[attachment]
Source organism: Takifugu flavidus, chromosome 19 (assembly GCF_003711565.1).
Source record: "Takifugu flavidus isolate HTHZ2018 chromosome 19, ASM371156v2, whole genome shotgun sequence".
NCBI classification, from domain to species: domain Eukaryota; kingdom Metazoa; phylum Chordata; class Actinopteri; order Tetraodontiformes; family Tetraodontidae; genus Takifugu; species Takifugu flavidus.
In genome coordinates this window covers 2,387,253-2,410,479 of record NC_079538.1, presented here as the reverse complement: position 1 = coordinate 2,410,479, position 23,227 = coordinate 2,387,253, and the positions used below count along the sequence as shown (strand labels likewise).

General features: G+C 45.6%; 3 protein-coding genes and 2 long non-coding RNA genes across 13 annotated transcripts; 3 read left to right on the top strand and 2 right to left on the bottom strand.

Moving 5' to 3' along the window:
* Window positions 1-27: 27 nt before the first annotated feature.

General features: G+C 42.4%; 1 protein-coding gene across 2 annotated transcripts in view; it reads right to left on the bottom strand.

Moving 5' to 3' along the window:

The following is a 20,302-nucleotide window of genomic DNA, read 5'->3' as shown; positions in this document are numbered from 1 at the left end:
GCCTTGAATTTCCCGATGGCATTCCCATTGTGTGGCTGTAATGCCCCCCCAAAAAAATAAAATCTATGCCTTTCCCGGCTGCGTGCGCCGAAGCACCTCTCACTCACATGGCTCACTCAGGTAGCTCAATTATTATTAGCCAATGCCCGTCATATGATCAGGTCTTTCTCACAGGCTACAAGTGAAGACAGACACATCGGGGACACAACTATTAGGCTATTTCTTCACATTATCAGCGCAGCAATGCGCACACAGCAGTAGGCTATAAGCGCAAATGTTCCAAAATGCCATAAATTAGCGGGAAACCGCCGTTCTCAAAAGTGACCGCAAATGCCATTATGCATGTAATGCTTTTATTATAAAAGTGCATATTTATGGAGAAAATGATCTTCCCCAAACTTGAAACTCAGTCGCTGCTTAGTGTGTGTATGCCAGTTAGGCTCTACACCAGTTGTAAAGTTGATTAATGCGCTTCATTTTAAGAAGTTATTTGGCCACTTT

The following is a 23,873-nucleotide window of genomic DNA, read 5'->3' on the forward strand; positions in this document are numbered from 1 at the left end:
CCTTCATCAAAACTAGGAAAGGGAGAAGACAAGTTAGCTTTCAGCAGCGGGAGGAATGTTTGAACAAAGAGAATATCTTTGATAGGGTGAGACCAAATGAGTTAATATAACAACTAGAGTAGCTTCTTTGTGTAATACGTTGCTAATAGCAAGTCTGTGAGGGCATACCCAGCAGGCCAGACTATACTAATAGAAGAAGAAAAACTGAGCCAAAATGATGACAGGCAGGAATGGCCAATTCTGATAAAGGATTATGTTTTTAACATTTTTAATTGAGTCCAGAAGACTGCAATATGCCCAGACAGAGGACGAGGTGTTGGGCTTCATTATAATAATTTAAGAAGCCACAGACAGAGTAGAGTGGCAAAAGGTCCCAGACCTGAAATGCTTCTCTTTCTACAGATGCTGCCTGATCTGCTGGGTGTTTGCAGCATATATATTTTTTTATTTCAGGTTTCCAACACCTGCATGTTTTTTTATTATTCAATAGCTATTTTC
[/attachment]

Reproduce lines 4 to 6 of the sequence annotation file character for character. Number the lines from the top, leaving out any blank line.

In genome coordinates this window covers 2,387,253-2,410,479 of record NC_079538.1, presented here as the reverse complement: position 1 = coordinate 2,410,479, position 23,227 = coordinate 2,387,253, and the positions used below count along the sequence as shown (strand labels likewise).

General features: G+C 45.6%; 3 protein-coding genes and 2 long non-coding RNA genes across 13 annotated transcripts; 3 read left to right on the top strand and 2 right to left on the bottom strand.

Moving 5' to 3' along the window: